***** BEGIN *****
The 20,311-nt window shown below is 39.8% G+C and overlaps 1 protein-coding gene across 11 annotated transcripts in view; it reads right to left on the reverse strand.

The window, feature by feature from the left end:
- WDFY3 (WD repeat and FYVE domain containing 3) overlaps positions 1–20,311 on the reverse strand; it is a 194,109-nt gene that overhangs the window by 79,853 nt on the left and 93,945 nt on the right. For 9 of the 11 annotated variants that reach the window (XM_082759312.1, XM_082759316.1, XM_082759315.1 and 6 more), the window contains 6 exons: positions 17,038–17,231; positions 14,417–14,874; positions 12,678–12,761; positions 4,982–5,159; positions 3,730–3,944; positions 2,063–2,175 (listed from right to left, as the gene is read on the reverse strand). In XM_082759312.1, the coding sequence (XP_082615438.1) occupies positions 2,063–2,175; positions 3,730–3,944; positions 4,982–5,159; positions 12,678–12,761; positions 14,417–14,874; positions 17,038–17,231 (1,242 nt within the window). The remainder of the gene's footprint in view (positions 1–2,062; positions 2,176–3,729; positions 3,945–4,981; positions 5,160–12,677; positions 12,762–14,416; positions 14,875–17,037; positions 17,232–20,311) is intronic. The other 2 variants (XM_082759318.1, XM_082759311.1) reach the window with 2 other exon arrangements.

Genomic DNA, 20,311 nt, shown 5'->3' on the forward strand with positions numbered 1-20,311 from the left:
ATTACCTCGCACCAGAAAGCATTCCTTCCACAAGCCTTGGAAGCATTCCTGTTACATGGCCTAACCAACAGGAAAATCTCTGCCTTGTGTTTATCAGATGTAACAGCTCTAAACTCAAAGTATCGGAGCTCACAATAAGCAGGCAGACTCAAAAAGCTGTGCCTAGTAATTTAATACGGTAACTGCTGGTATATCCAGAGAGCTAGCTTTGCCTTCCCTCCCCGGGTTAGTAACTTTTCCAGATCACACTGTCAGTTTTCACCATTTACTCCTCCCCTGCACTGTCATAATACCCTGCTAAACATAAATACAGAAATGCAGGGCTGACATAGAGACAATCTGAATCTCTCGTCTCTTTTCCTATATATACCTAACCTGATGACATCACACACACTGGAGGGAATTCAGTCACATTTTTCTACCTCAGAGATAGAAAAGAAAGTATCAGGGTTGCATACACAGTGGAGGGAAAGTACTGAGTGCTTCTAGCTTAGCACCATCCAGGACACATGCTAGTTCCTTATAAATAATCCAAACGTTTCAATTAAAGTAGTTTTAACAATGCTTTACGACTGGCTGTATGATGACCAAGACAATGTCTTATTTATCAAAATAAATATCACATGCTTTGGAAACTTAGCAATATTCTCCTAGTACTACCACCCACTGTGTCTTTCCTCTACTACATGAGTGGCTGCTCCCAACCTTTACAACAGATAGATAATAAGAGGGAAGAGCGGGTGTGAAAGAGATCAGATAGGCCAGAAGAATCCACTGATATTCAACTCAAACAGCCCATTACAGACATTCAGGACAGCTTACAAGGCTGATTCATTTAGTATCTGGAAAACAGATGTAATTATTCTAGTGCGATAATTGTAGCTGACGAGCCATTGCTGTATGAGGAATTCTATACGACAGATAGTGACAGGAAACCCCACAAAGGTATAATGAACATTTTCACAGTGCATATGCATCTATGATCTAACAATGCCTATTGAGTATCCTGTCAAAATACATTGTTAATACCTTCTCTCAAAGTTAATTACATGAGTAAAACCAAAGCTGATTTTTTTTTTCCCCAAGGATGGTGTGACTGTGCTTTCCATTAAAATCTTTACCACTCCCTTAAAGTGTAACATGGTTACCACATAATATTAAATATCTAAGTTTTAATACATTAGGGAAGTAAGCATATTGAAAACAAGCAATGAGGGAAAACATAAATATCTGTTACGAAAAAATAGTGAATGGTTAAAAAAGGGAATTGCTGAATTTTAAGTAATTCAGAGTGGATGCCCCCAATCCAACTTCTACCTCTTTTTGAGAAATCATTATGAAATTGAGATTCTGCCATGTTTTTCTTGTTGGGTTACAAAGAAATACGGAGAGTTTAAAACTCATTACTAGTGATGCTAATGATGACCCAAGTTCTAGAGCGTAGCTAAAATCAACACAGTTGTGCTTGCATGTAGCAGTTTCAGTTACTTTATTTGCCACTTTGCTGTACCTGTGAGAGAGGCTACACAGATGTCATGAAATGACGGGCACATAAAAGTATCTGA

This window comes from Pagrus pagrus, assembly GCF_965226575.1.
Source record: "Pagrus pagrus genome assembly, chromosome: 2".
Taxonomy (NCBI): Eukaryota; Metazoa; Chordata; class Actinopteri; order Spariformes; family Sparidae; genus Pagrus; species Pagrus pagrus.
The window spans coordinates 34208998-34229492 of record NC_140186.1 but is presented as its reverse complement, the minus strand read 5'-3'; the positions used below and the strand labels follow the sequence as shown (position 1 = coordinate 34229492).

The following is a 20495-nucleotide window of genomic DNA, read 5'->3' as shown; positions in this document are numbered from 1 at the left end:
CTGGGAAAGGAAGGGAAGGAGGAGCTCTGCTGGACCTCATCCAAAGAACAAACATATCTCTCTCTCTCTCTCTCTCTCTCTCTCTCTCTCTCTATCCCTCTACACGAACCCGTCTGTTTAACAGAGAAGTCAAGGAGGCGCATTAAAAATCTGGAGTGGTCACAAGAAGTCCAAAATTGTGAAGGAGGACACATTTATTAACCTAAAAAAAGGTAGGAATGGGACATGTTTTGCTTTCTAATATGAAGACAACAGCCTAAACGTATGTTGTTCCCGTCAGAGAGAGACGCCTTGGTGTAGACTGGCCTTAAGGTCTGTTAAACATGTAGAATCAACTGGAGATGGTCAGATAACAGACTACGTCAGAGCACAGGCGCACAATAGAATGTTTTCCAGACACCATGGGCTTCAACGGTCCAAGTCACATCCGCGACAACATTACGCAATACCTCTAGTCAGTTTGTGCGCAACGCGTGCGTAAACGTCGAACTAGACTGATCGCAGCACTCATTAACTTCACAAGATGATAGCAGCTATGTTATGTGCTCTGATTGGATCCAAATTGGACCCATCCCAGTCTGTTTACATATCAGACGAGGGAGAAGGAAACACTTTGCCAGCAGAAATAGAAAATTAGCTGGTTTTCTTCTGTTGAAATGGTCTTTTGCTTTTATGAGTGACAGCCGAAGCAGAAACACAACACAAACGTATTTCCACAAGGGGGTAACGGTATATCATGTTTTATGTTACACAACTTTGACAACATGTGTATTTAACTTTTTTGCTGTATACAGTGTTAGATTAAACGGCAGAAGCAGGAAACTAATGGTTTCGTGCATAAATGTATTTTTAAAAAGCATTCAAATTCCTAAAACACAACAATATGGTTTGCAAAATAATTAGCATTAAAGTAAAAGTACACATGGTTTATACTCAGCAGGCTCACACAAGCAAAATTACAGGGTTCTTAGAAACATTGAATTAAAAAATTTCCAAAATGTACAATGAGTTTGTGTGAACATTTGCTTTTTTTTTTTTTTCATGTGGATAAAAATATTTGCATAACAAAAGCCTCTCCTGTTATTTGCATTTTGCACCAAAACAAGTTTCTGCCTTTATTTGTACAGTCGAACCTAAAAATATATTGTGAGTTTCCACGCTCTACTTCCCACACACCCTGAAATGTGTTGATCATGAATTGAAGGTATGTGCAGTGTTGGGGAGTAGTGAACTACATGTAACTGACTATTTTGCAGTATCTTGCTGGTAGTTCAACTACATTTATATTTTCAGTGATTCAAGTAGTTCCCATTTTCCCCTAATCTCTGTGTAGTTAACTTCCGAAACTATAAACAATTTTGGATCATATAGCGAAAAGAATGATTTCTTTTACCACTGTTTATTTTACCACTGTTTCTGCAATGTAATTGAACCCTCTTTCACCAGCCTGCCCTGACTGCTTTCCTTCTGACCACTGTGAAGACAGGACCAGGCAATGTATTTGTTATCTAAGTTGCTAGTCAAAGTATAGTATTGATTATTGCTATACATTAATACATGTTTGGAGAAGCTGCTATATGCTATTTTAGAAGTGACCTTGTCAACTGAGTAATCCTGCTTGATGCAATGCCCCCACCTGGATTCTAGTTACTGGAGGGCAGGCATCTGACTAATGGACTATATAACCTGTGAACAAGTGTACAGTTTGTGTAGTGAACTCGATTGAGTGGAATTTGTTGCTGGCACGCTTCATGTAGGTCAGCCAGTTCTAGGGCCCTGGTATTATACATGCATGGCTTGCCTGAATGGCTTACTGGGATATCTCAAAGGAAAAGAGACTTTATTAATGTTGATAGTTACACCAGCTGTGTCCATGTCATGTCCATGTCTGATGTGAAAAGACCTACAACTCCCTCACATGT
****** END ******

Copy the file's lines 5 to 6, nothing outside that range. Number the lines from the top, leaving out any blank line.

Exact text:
ATTACCTCGCACCAGAAAGCATTCCTTCCACAAGCCTTGGAAGCATTCCTGTTACATGGCCTAACCAACAGGAAAATCTCTGCCTTGTGTTTATCAGATGTAACAGCTCTAAACTCAAAGTATCGGAGCTCACAATAAGCAGGCAGACTCAAAAAGCTGTGCCTAGTAATTTAATACGGTAACTGCTGGTATATCCAGAGAGCTAGCTTTGCCTTCCCTCCCCGGGTTAGTAACTTTTCCAGATCACACTGTCAGTTTTCACCATTTACTCCTCCCCTGCACTGTCATAATACCCTGCTAAACATAAATACAGAAATGCAGGGCTGACATAGAGACAATCTGAATCTCTCGTCTCTTTTCCTATATATACCTAACCTGATGACATCACACACACTGGAGGGAATTCAGTCACATTTTTCTACCTCAGAGATAGAAAAGAAAGTATCAGGGTTGCATACACAGTGGAGGGAAAGTACTGAGTGCTTCTAGCTTAGCACCATCCAGGACACATGCTAGTTCCTTATAAATAATCCAAACGTTTCAATTAAAGTAGTTTTAACAATGCTTTACGACTGGCTGTATGATGACCAAGACAATGTCTTATTTATCAAAATAAATATCACATGCTTTGGAAACTTAGCAATATTCTCCTAGTACTACCACCCACTGTGTCTTTCCTCTACTACATGAGTGGCTGCTCCCAACCTTTACAACAGATAGATAATAAGAGGGAAGAGCGGGTGTGAAAGAGATCAGATAGGCCAGAAGAATCCACTGATATTCAACTCAAACAGCCCATTACAGACATTCAGGACAGCTTACAAGGCTGATTCATTTAGTATCTGGAAAACAGATGTAATTATTCTAGTGCGATAATTGTAGCTGACGAGCCATTGCTGTATGAGGAATTCTATACGACAGATAGTGACAGGAAACCCCACAAAGGTATAATGAACATTTTCACAGTGCATATGCATCTATGATCTAACAATGCCTATTGAGTATCCTGTCAAAATACATTGTTAATACCTTCTCTCAAAGTTAATTACATGAGTAAAACCAAAGCTGATTTTTTTTTTCCCCAAGGATGGTGTGACTGTGCTTTCCATTAAAATCTTTACCACTCCCTTAAAGTGTAACATGGTTACCACATAATATTAAATATCTAAGTTTTAATACATTAGGGAAGTAAGCATATTGAAAACAAGCAATGAGGGAAAACATAAATATCTGTTACGAAAAAATAGTGAATGGTTAAAAAAGGGAATTGCTGAATTTTAAGTAATTCAGAGTGGATGCCCCCAATCCAACTTCTACCTCTTTTTGAGAAATCATTATGAAATTGAGATTCTGCCATGTTTTTCTTGTTGGGTTACAAAGAAATACGGAGAGTTTAAAACTCATTACTAGTGATGCTAATGATGACCCAAGTTCTAGAGCGTAGCTAAAATCAACACAGTTGTGCTTGCATGTAGCAGTTTCAGTTACTTTATTTGCCACTTTGCTGTACCTGTGAGAGAGGCTACACAGATGTCATGAAATGACGGGCACATAAAAGTATCTGA

This window comes from Pagrus pagrus, assembly GCF_965226575.1.